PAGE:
Racial preference policies are a direct assault against Liberalism in that they resurrect the notion that society should distribute benefits and burdens based on one's status. Racial preferences offend basic notions of fairness and divide society along racial lines. When the nation adopted the Civil War Amendments and anti-discrimination laws, it struck a blow against a race-based caste system. These constitutional amendments and anti-discrimination statutes stand for the proposition that the State cannot sort its citizens by race and then distribute benefits to one racial group at the expense of another. The civil rights establishment's promotion of racial preferences has had a corrosive effect upon the very ideals that made the civil rights revolution possible. Civil rights advocates have encouraged double standards in college admissions, helped devise federal regulations that bribe or in other ways coerce companies to hire minority employees or use minority firms, and demanded that states draw electoral boundaries so as to maximize the number of black elected officials.

The Supreme Court has steadily reigned in federal and state racial preference policies. If enacted by Congress, the Equal Opportunity Act will prohibit the federal government from distributing benefits and burdens on the basis of race. The citizens of California amended their Constitution so that the state government would be prohibited from using racial preferences. Prior to the passage of California's Proposition 209, the Board of Regents in California issued a resolution banning the use of racial and ethic preferences in the admissions process. Citizens in several states, either through their state legislators or the initiative process, are taking steps to end the use of racial preferences. The origins of this sea change can be found in the Reagan Administration. Prior to the Reagan Administration, no administration had ever mounted a sustained campaign against the use of racial preferences.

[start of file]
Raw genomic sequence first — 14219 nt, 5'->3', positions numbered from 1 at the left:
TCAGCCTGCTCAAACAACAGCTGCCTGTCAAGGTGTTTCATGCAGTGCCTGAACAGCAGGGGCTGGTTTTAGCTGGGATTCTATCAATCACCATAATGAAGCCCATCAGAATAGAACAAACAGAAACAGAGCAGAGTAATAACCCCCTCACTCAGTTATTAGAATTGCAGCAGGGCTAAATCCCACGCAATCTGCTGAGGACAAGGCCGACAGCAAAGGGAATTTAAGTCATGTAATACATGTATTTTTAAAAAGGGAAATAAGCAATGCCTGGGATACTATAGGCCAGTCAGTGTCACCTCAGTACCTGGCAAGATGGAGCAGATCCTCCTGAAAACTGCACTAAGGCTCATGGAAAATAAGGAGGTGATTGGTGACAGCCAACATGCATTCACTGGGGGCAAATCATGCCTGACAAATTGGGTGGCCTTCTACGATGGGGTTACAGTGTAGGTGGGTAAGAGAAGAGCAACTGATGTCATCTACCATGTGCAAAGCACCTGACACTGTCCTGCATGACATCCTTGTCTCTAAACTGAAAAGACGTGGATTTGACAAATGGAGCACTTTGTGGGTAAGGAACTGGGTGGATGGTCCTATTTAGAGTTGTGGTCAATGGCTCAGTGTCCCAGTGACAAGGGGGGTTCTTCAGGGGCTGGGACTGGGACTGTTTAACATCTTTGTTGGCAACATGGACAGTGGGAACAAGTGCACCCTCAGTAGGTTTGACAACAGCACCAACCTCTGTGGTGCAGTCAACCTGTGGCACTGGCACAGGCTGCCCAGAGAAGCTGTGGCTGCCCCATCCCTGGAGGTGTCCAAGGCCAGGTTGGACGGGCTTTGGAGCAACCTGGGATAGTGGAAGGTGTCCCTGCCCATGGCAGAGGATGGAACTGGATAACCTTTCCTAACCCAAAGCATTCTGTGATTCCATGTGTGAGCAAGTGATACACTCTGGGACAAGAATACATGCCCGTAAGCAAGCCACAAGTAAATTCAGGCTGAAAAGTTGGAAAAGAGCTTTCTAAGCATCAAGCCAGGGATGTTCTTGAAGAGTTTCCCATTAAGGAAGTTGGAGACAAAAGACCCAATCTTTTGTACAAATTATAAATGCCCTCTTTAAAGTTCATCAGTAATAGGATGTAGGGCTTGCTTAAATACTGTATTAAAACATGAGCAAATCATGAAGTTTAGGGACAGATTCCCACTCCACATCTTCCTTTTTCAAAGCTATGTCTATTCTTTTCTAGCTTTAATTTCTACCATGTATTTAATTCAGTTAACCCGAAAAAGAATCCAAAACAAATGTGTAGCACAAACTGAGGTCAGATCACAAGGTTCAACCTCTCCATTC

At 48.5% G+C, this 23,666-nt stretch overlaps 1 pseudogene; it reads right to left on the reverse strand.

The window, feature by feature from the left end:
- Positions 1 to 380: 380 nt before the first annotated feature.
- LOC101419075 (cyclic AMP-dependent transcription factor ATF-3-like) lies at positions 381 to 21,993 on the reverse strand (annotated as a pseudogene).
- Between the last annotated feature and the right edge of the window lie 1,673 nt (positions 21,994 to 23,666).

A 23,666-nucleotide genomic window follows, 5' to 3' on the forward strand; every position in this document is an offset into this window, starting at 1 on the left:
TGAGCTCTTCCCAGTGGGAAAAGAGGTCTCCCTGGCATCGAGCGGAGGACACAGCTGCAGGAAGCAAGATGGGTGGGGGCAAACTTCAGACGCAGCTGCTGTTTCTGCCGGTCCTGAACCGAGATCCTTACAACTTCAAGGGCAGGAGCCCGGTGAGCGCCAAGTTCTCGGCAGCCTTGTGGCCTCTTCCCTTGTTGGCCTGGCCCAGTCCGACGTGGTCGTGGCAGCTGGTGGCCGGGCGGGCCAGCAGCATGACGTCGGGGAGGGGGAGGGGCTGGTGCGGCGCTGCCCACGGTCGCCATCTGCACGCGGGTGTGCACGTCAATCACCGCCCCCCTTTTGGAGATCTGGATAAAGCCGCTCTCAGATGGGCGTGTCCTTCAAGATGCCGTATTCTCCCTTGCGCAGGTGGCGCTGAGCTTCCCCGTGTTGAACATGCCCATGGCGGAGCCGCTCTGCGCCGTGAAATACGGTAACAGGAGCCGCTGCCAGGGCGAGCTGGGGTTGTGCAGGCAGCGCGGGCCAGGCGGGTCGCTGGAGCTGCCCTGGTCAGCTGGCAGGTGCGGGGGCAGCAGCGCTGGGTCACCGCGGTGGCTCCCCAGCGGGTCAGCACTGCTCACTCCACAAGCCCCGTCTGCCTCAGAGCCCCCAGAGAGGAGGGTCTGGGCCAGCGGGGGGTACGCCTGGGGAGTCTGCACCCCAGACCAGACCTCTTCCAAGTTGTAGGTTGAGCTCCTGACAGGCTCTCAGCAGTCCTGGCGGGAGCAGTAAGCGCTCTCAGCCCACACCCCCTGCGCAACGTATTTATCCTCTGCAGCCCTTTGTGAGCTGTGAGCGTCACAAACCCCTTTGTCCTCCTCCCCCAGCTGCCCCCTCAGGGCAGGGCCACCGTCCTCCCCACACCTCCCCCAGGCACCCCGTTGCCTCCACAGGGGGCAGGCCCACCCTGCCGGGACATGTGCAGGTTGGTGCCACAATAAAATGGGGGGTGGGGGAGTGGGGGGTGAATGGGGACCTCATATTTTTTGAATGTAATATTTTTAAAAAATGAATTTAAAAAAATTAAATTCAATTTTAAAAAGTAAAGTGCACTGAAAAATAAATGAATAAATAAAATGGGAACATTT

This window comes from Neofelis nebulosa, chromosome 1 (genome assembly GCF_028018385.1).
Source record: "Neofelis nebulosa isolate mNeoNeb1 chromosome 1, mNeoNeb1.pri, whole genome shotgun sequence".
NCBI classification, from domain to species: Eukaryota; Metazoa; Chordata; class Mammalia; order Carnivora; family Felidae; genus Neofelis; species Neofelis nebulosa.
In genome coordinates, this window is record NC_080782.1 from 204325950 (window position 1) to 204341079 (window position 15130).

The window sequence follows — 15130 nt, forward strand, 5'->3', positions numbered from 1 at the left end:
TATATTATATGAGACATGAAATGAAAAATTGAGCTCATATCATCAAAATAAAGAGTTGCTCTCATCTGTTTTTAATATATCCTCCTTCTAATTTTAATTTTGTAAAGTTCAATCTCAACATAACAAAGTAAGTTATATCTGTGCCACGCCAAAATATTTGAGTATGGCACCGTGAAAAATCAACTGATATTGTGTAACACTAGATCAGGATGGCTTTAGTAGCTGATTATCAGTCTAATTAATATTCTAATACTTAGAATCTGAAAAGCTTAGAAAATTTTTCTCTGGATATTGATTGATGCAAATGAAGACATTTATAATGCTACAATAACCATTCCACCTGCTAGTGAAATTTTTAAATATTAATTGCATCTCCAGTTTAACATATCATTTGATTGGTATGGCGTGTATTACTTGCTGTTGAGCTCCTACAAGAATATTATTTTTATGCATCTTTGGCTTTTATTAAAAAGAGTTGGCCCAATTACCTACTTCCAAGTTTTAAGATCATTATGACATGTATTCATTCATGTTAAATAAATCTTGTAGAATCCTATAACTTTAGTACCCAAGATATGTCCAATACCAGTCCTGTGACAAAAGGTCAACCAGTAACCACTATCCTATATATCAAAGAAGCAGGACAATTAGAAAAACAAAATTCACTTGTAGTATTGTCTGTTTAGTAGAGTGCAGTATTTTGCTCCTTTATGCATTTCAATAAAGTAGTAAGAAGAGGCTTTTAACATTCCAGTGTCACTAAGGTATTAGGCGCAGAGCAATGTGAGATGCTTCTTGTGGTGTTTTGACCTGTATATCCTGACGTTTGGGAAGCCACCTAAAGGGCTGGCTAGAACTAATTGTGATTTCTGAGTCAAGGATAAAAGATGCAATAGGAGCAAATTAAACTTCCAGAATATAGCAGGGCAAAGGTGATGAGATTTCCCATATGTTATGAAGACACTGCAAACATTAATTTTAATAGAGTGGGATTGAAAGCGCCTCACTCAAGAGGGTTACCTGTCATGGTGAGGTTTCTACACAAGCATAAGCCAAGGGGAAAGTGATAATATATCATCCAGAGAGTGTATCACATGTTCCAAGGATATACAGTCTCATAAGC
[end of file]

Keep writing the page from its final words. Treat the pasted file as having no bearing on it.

In Right Turn: William Bradford Reynolds, The Reagan Administration, and Black Civil Rights (Transaction Publishers), Raymond Wolters provides an insider's view of the Civil Right Division of the Justice Department under William Bradford Reynolds. As assistant attorney general for the Civil Rights Division, Reynolds formulated many of the legal strategies that were used to combat those who used anti-discrimination laws as the vehicle for constructing an elaborate racial spoils system.

Wolters' lucid account of the battles between traditional civil rights organizations and the Civil Rights Division under Reynolds reveals that the conflict resulted from their divergent and contradictory world views, not racial animus. Reynolds was well aware of the lingering effects of slavery and invidious discrimination. However, he did not believe that it was legal or proper to implement policies that compensate blacks, as a group, at the expense of whites. Reynolds believed that the Civil War Amendments and anti-discrimination laws were intended to protect the rights of individuals, not remedy historical wrongs inflicted upon racial and ethnic minorities. Traditional civil rights organizations, on the other hand, believed that statistical disparities between blacks and whites in the areas of labor participation rates, test scores, incarceration rates, and poverty rates are the lingering effects of slavery and invidious discrimination, and that the State should implement policies that will place blacks, as a group, in the position that they would have occupied were it not for slavery and other forms of invidious discrimination. These conflicting world views manifested themselves in courtrooms around the country. Reynolds intervened in many cases where the parties sought to impose racial preferences as a remedy in the absence of any evidence of intentional discrimination.